"We are very happy to have Ryan Murray join our organization," Columbus general manager Scott Howson said. "He solidifies what we believe is a position of strength. His character and two-way play will be very valuable to our hockey club."
The prideful Canadiens, coming off a miserable season, hope Galchenyuk can one day provide a needed spark to a lethargic offense. The talented center missed all but two games of this past season after he tore a knee ligament.
Galchenyuk, born in the United States to Russian parents, is considered a gifted passer. He totaled 31 goals and 52 assists during the 2010-11 season. He already speaks two languages, and joked that he had better start picking up French.
"I think I have classes starting next week," he said with a laugh.
With the top high-flying forwards off the board, teams then went heavy on defense in a draft considered short on offensive star power.
The New York Islanders chose defenseman Griffin Reinhart with the fourth pick, starting a run of seven straight defensemen taken.
Among them was Derrick Pouliot, taken eighth overall. That Pouliot was taken so high wasn't remarkable, it was the team that got the pick to grab him that shook up the night.
The Hurricanes had the eighth pick but things changed quickly when Bettman walked onto the stage and announced a trade the hometown crowd "might want to hear."
Moments later Pouliot pulled on a black Pittsburgh jersey.
"Yeah, I was a little surprised," Pouliot said.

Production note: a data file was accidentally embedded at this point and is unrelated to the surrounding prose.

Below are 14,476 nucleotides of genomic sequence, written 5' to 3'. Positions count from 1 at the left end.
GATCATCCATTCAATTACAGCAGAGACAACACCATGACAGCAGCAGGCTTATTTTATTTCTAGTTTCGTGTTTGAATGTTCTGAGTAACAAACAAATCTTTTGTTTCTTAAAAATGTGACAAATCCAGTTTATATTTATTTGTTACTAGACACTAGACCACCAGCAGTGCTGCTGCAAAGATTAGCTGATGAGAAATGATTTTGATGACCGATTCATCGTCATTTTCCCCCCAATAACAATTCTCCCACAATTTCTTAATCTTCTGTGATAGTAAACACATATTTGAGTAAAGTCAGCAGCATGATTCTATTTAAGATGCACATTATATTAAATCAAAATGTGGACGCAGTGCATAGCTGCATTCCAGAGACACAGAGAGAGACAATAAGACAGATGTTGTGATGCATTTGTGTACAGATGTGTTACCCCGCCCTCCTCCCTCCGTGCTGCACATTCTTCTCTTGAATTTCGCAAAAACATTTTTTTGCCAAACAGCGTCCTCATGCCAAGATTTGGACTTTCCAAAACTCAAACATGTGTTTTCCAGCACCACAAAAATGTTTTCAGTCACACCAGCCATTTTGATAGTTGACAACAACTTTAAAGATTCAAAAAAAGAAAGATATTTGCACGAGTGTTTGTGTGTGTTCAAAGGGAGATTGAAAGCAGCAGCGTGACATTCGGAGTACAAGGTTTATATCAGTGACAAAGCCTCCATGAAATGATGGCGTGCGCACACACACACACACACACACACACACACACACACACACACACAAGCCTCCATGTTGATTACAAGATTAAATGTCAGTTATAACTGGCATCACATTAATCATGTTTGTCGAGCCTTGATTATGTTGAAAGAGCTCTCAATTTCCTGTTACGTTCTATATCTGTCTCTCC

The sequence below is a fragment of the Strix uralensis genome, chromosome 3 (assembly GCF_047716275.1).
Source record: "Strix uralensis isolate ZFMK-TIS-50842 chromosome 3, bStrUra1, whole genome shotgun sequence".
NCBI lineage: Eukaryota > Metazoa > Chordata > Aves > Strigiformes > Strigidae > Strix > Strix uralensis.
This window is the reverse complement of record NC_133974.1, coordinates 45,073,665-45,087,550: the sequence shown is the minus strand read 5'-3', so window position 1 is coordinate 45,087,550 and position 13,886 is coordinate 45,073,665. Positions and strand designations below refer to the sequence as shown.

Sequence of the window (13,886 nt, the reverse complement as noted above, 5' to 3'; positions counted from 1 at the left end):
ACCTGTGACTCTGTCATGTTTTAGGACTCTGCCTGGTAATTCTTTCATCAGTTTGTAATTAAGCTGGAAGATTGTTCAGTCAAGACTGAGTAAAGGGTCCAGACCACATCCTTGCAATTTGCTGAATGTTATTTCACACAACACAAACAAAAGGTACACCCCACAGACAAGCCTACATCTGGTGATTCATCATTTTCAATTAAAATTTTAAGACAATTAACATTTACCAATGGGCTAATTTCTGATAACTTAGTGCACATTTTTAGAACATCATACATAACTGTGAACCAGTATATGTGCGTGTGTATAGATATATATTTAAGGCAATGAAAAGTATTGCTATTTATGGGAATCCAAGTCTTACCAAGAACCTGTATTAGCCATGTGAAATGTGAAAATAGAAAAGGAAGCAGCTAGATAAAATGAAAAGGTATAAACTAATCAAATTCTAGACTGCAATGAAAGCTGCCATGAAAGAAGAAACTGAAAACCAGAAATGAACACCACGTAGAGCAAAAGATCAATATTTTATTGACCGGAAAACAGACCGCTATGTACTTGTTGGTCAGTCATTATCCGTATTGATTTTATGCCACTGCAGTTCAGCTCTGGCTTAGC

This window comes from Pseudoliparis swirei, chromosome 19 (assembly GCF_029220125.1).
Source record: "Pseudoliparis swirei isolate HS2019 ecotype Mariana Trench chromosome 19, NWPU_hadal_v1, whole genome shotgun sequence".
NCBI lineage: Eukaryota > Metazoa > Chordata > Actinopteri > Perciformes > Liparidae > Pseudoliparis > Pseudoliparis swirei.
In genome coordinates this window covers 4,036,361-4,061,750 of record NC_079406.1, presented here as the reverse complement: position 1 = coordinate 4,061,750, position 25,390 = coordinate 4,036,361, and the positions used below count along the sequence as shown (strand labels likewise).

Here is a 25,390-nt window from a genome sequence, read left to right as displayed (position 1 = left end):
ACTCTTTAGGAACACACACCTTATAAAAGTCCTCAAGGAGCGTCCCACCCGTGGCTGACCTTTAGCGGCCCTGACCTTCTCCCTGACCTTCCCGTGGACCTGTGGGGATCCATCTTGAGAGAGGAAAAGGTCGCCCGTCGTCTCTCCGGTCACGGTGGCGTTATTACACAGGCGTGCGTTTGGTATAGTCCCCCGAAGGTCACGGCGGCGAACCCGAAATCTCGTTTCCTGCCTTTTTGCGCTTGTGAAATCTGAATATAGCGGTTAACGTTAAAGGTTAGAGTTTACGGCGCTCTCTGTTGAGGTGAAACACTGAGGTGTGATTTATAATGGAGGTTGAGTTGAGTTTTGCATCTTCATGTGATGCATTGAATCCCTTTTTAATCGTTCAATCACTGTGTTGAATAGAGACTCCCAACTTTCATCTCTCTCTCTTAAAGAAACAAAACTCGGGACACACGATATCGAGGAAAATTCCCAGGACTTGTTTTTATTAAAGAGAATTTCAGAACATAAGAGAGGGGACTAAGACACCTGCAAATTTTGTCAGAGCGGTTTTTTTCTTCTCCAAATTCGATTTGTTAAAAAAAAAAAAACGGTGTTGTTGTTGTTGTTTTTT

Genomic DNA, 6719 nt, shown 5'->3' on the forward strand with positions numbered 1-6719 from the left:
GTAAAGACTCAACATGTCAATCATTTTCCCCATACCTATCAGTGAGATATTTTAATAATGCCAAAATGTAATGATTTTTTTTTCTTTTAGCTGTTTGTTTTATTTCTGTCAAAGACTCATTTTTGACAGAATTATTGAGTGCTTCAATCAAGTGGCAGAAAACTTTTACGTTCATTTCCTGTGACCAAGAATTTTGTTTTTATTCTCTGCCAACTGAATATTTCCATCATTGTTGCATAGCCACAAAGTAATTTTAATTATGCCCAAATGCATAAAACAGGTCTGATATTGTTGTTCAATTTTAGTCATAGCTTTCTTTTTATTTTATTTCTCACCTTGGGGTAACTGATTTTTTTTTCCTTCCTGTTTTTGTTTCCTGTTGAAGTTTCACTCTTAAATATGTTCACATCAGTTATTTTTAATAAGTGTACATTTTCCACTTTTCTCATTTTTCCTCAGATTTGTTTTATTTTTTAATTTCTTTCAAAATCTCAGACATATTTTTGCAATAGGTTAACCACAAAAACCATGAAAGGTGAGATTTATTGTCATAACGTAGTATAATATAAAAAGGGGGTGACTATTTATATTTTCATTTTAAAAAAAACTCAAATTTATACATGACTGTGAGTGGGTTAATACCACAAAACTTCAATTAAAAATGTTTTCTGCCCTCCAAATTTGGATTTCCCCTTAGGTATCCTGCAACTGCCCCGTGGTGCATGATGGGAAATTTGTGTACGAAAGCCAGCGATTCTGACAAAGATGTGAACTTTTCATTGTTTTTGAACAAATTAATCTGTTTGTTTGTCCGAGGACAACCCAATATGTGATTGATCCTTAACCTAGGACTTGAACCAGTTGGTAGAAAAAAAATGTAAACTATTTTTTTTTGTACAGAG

The Penguins weren't done dealing, sending defenseman Zbynek Michalek to Phoenix for defenseman Harrison Ruopp, goalie Marc Cheverie, and a third-round pick. Michalek played five seasons with the Coyotes before signing a free-agent deal with Pittsburgh in 2010.
Washington ended the run on defensemen, taking center Filip Forsberg with the No. 11 pick. The 17-year-old Forsberg was the youngest player on Team Sweden at the 2012 World Junior championships. Forsberg said he models his game after former NHL star Peter Forsberg, though the two aren't related.
The Buffalo Sabres took center Mikhail Grigorenko, who like Yakupov is from Russia, with the No. 12 selection. The massive 6-foot-3, 200-pound Grigorenko led rookies in the Quebec Major Junior Hockey League in scoring last season, netting 40 goals and adding 45 assists for the Quebec Remparts.
The Staals weren't the only players who made the draft a family affair. The Boston Bruins drafted goaltender Malcolm Subban with the No. 24 pick. Subban's older brother, P.K. Subban, is a forward with the Canadians.
Phoenix drafted forward Henrik Samuelsson at No. 27. Samuelsson's father, Ulf, played 1,080 games in the NHL and won two Stanley Cup titles with Pittsburgh.
The elder Samuelsson received a warm ovation when his face flashed up on the Jumbotron. It likely won't be the same for former NHL Stephane Matteau, whose son Stefan was taken by the New Jersey Devils with the 29th pick.
Now his son will try to help the franchise that is coming off a Stanley Cup finals loss to the Los Angeles Kings earlier this month.
Copyright 2012 by The Associated Press